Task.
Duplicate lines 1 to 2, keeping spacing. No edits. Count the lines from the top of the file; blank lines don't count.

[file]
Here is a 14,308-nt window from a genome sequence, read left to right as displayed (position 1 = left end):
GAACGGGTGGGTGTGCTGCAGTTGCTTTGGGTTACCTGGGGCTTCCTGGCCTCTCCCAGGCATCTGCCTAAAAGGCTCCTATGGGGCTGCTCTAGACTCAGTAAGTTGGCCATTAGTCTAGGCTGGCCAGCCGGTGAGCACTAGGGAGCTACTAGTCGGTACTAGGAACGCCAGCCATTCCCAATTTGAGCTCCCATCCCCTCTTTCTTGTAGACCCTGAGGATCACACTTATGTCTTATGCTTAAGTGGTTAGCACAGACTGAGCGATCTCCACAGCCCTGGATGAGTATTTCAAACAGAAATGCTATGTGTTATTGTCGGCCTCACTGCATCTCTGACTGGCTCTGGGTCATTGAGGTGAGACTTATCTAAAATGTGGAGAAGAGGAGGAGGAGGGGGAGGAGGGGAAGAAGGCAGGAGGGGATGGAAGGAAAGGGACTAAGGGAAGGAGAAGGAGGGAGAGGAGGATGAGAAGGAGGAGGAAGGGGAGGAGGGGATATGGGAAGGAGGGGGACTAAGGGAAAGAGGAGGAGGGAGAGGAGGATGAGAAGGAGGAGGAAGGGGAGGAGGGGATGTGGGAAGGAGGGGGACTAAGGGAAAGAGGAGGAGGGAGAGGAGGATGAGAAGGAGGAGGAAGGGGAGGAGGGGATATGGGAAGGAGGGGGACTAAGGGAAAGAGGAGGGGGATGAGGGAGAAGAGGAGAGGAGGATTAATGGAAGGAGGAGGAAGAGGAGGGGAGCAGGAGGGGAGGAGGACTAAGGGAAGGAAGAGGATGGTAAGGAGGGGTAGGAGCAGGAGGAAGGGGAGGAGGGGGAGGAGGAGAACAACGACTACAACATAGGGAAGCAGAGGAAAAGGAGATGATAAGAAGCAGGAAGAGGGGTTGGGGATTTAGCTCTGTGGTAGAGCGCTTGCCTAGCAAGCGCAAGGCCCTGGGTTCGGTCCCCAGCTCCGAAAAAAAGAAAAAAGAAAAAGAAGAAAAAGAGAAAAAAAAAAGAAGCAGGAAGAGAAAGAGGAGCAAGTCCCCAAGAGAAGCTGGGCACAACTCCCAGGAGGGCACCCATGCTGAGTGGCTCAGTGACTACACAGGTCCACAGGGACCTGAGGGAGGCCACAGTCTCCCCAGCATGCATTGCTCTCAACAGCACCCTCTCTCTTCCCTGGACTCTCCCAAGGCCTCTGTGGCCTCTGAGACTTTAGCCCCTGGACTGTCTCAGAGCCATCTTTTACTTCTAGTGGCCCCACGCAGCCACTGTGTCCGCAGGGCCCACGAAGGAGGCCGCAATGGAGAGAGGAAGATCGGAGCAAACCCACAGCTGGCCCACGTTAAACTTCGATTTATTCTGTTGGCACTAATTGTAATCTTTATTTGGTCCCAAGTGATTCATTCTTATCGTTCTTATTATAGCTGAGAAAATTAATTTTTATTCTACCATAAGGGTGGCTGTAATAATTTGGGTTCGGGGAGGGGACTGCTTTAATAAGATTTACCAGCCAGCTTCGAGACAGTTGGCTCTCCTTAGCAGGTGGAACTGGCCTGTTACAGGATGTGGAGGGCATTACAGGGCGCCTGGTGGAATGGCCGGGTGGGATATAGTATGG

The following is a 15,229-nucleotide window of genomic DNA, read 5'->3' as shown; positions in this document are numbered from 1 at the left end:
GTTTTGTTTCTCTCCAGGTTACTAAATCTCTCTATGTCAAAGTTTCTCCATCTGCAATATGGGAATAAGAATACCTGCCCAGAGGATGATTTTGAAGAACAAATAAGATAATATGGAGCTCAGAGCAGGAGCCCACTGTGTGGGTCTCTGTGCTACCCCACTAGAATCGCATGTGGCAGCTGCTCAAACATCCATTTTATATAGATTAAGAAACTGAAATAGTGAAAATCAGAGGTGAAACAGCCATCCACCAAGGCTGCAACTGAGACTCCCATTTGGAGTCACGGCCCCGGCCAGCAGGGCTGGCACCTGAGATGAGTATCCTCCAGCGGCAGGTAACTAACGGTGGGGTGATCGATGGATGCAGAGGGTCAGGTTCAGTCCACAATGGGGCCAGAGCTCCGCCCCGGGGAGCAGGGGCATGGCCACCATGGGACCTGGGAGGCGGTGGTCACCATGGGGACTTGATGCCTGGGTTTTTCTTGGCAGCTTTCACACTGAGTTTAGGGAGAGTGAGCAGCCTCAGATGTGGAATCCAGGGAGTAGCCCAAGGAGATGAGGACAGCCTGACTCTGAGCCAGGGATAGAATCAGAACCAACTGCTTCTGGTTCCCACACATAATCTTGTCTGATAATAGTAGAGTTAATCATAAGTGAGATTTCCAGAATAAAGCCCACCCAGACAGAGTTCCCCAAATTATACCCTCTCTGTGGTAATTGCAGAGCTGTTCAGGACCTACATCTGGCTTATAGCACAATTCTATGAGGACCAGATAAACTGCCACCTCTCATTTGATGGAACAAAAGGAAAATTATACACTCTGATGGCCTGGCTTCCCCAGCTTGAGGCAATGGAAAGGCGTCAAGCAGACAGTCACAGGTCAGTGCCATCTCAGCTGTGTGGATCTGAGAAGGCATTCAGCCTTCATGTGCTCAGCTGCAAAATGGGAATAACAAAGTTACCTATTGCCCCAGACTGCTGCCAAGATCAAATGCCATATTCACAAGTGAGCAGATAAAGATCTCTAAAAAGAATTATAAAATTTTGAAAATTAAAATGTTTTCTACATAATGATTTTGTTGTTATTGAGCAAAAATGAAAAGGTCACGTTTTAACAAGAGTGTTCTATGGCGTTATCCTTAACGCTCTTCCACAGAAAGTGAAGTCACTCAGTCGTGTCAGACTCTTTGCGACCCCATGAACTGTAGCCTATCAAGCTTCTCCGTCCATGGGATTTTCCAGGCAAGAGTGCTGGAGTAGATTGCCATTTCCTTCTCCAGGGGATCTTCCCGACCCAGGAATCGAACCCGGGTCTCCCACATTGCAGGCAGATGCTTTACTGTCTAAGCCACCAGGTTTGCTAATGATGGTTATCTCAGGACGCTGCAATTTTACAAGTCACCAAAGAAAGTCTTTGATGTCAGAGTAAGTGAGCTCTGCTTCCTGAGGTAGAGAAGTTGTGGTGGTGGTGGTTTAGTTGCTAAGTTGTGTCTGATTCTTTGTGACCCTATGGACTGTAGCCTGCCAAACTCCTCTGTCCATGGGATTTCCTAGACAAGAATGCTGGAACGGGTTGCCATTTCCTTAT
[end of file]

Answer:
Here is a 14,308-nt window from a genome sequence, read left to right as displayed (position 1 = left end):
GAACGGGTGGGTGTGCTGCAGTTGCTTTGGGTTACCTGGGGCTTCCTGGCCTCTCCCAGGCATCTGCCTAAAAGGCTCCTATGGGGCTGCTCTAGACTCAGTAAGTTGGCCATTAGTCTAGGCTGGCCAGCCGGTGAGCACTAGGGAGCTACTAGTCGGTACTAGGAACGCCAGCCATTCCCAATTTGAGCTCCCATCCCCTCTTTCTTGTAGACCCTGAGGATCACACTTATGTCTTATGCTTAAGTGGTTAGCACAGACTGAGCGATCTCCACAGCCCTGGATGAGTATTTCAAACAGAAATGCTATGTGTTATTGTCGGCCTCACTGCATCTCTGACTGGCTCTGGGTCATTGAGGTGAGACTTATCTAAAATGTGGAGAAGAGGAGGAGGAGGGGGAGGAGGGGAAGAAGGCAGGAGGGGATGGAAGGAAAGGGACTAAGGGAAGGAGAAGGAGGGAGAGGAGGATGAGAAGGAGGAGGAAGGGGAGGAGGGGATATGGGAAGGAGGGGGACTAAGGGAAAGAGGAGGAGGGAGAGGAGGATGAGAAGGAGGAGGAAGGGGAGGAGGGGATGTGGGAAGGAGGGGGACTAAGGGAAAGAGGAGGAGGGAGAGGAGGATGAGAAGGAGGAGGAAGGGGAGGAGGGGATATGGGAAGGAGGGGGACTAAGGGAAAGAGGAGGGGGATGAGGGAGAAGAGGAGAGGAGGATTAATGGAAGGAGGAGGAAGAGGAGGGGAGCAGGAGGGGAGGAGGACTAAGGGAAGGAAGAGGATGGTAAGGAGGGGTAGGAGCAGGAGGAAGGGGAGGAGGGGGAGGAGGAGAACAACGACTACAACATAGGGAAGCAGAGGAAAAGGAGATGATAAGAAGCAGGAAGAGGGGTTGGGGATTTAGCTCTGTGGTAGAGCGCTTGCCTAGCAAGCGCAAGGCCCTGGGTTCGGTCCCCAGCTCCGAAAAAAAGAAAAAAGAAAAAGAAGAAAAAGAGAAAAAAAAAAGAAGCAGGAAGAGAAAGAGGAGCAAGTCCCCAAGAGAAGCTGGGCACAACTCCCAGGAGGGCACCCATGCTGAGTGGCTCAGTGACTACACAGGTCCACAGGGACCTGAGGGAGGCCACAGTCTCCCCAGCATGCATTGCTCTCAACAGCACCCTCTCTCTTCCCTGGACTCTCCCAAGGCCTCTGTGGCCTCTGAGACTTTAGCCCCTGGACTGTCTCAGAGCCATCTTTTACTTCTAGTGGCCCCACGCAGCCACTGTGTCCGCAGGGCCCACGAAGGAGGCCGCAATGGAGAGAGGAAGATCGGAGCAAACCCACAGCTGGCCCACGTTAAACTTCGATTTATTCTGTTGGCACTAATTGTAATCTTTATTTGGTCCCAAGTGATTCATTCTTATCGTTCTTATTATAGCTGAGAAAATTAATTTTTATTCTACCATAAGGGTGGCTGTAATAATTTGGGTTCGGGGAGGGGACTGCTTTAATAAGATTTACCAGCCAGCTTCGAGACAGTTGGCTCTCCTTAGCAGGTGGAACTGGCCTGTTACAGGATGTGGAGGGCATTACAGGGCGCCTGGTGGAATGGCCGGGTGGGATATAGTATGG